BLAST FROM THE PAST: The day Harv faced Ripken, Murray, Lynn and Knight in his big-league debut



On the day Hunter Harvey was called to the major leagues by the Baltimore Orioles, only fitting to take a quick trip down memory lane for a more detailed review of May 16, 1987 – the day his father, Bryan, made his debut in The Show against, really, a remarkable number of the game’s all-time greats.


Bryan Harvey, 23 at the time, pitched one inning in relief as the fourth pitcher used in that American League game by the California Angels against the Baltimore Orioles, a game the O’s won 4-2.

Not until you see the credentials of the first batters he faced in the big leagues does it sink in what that must have been like for a country boy from Sherrills Ford who just a few years before had a non-sports job making $7.50 an hour. And who, by the grace of God, then found his calling as a major-league relief pitcher.

Harvey entered in relief of Gary Lucas and was to face the Orioles’ 3-4-5 hitters … all of whom had been Most Valuable Players in the big leagues or at the very least a World Series MVP, and two of them are in Cooperstown.

FIRST BATTER FACED: Cal Ripken, who he struck out swinging. At that time, Ripken had won one MVP (1983) and he’s in the HOF.

SECOND BATTER FACED: Eddie Murray, Class of 2003 HOF, and Harvey got him on a ball to second base.

THIRD BATTER FACED: Fred Lynn, 1975 American League Rookie of the Year who also won AL ROY that year. He worked Harvey for a walk.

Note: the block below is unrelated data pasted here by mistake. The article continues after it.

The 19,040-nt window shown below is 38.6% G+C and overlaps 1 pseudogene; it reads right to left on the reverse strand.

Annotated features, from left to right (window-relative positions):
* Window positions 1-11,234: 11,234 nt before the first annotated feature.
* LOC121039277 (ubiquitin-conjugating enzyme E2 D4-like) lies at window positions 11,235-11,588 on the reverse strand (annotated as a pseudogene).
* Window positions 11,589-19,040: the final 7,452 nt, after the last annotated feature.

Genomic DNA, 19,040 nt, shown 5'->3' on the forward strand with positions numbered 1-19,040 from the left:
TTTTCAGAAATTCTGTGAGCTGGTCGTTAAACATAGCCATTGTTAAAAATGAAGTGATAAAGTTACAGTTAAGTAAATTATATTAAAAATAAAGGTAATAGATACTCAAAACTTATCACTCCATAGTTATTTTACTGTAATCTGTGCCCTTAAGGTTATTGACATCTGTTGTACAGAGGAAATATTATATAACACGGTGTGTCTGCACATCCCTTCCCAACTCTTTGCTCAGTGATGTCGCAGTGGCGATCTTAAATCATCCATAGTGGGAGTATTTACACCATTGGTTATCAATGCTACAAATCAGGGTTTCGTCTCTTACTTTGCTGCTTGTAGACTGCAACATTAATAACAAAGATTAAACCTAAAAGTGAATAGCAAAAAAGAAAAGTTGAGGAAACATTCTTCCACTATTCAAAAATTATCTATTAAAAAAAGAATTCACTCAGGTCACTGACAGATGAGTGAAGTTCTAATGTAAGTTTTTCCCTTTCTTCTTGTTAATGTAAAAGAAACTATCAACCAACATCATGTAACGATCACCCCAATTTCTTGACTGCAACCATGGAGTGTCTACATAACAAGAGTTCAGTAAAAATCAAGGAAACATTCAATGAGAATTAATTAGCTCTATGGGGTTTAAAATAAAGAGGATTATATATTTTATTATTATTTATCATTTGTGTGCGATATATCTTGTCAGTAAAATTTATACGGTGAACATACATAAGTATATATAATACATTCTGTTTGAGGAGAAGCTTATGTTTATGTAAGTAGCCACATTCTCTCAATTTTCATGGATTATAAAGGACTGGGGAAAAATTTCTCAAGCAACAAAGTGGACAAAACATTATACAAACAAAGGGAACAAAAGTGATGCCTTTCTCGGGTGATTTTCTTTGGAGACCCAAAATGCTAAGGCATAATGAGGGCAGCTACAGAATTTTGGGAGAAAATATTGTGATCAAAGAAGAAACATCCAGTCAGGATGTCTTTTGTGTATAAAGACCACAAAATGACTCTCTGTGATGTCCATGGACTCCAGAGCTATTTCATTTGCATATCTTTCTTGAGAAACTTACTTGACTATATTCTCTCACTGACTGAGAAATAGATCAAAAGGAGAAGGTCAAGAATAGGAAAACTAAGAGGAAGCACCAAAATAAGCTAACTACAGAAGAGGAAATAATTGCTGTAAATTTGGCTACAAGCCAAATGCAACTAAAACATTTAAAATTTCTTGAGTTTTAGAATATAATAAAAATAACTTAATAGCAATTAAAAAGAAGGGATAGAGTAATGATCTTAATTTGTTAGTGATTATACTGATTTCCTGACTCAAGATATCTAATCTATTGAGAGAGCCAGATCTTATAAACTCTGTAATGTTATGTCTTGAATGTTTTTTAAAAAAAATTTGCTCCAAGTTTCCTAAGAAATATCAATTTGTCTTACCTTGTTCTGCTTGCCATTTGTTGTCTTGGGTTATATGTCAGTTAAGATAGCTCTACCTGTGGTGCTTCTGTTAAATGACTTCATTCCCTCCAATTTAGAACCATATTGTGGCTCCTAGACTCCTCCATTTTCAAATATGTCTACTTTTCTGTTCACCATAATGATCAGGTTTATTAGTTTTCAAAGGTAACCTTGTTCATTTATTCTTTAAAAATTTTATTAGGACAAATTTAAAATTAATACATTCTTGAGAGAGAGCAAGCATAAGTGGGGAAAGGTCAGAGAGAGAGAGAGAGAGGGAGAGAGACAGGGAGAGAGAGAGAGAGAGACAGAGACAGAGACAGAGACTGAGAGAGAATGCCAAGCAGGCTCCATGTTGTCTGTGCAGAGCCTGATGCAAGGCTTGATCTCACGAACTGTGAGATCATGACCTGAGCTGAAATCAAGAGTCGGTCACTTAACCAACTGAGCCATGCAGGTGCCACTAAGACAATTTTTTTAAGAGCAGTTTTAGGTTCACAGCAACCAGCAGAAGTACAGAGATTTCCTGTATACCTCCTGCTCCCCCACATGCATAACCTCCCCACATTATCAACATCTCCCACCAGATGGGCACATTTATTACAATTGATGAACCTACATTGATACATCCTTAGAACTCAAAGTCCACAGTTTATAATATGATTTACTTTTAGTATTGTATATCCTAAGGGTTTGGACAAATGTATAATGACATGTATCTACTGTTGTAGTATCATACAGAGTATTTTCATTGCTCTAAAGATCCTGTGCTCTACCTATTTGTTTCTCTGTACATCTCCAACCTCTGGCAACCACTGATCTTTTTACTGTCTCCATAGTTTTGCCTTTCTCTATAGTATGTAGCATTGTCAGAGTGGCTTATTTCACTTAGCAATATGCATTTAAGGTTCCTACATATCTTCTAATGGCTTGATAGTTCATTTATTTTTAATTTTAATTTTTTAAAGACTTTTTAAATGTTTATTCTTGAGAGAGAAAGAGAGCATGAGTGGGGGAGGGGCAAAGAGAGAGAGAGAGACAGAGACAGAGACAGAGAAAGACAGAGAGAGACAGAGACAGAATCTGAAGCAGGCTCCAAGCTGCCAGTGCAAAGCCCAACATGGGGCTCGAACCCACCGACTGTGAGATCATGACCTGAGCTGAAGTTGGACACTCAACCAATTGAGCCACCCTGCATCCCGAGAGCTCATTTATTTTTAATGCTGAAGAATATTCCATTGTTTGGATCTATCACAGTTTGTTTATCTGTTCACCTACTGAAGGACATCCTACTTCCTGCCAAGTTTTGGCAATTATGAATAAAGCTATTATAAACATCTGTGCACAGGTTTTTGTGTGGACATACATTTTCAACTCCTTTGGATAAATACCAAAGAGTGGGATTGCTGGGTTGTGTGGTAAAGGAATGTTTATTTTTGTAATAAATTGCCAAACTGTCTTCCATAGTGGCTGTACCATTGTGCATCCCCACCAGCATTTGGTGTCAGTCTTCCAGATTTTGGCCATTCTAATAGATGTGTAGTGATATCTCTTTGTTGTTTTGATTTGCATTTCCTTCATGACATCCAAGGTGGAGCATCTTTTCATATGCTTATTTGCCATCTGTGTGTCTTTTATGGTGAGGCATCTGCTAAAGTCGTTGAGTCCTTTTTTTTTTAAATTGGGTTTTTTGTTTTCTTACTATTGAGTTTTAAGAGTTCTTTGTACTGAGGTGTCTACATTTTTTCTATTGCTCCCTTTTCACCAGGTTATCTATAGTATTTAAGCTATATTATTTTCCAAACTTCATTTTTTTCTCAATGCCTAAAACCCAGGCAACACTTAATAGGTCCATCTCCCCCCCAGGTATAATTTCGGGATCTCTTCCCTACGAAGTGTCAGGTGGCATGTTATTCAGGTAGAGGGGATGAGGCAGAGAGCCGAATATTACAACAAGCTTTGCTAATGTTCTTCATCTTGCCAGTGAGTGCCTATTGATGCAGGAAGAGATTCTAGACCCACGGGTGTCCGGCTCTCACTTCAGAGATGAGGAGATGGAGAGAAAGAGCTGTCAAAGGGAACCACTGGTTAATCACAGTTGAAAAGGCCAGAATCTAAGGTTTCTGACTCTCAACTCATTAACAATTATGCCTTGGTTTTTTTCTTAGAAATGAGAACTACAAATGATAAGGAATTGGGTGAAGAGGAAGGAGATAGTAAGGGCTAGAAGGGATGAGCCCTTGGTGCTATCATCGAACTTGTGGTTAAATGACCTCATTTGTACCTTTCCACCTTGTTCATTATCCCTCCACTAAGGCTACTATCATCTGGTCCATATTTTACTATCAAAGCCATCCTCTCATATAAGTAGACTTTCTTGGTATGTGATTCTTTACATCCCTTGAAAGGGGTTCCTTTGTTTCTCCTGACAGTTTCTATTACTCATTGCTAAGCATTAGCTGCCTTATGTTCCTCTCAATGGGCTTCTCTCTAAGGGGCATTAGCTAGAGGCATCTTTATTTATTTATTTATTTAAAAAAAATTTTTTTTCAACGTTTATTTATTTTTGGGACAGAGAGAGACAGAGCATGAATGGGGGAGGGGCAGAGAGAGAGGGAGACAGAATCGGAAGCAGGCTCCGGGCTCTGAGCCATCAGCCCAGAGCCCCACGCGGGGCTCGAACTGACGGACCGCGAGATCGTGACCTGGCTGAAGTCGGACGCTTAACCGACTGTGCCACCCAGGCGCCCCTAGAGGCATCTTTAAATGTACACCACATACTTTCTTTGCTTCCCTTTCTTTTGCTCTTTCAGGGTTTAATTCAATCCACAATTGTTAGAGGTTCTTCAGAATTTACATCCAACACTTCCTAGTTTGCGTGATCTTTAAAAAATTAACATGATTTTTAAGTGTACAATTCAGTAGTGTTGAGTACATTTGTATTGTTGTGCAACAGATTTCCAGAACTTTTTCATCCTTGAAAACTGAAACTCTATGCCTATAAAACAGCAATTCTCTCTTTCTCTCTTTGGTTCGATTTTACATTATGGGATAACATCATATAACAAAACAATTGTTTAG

FOURTH BATTER FACED: Harvey had thrown two wild pitches and coaxed a fly ball out off the bat of Ray Knight, MVP of the 1986 World Series with the Reds, to finish his inning.

Back then, we had nationally-televised baseball games and, as luck would have it, the game that day was Orioles at Angels and anyone watching got to see Harvey’s debut.

I remember vaguely that I did not get to actually talk to Bryan until a few days later by phone, after having left a message with the Angels media staff to ask him to call me when his schedule would allow.

I’ll never forget talking about the players he faced that day – a Who’s Who of baseball – and how he handled the situation, nervous or not.

The most specific thing I remember talking about was the at-bat with Murray, as Harv explained what he had seen in one inning of big league baseball about the hitters – that all of them could hit.

He told me that the pitch he threw Murray – I believe he said a slider – might have been one of the best pitches he’d ever thrown as far as location, etc., and “he hit that thing like I threw it underhand.”

I do remember Murray, a left-handed hitter, hitting a nearly screaming ball to the second baseman.

The inning may have lasted eight or 10 minutes – perhaps a bit less – but there was something unique sitting there watching it and knowing that was the same kid who, years ago, you’d seen throwing off the mound at Balls Creek Optimist Park.’s Chris Hobbs first met Bryan Harvey when Harvey was a 15-year-old right-hander at Bandys High and has followed his baseball career ever since, including visiting Anaheim, Calif., to report on Harvey when he was with the California Angels. Hobbs has also followed and reported on the baseball careers of Kris Harvey, now pitching coach at Catawba Valley Community College after his own minor league career, and he’s continuing to follow the third Harvey, Hunter, and will have periodic updates on Hunter’s accomplishments in the major leagues or otherwise. If you have memories of the Harvey’s you’d like to also share, please do so via our comments section.

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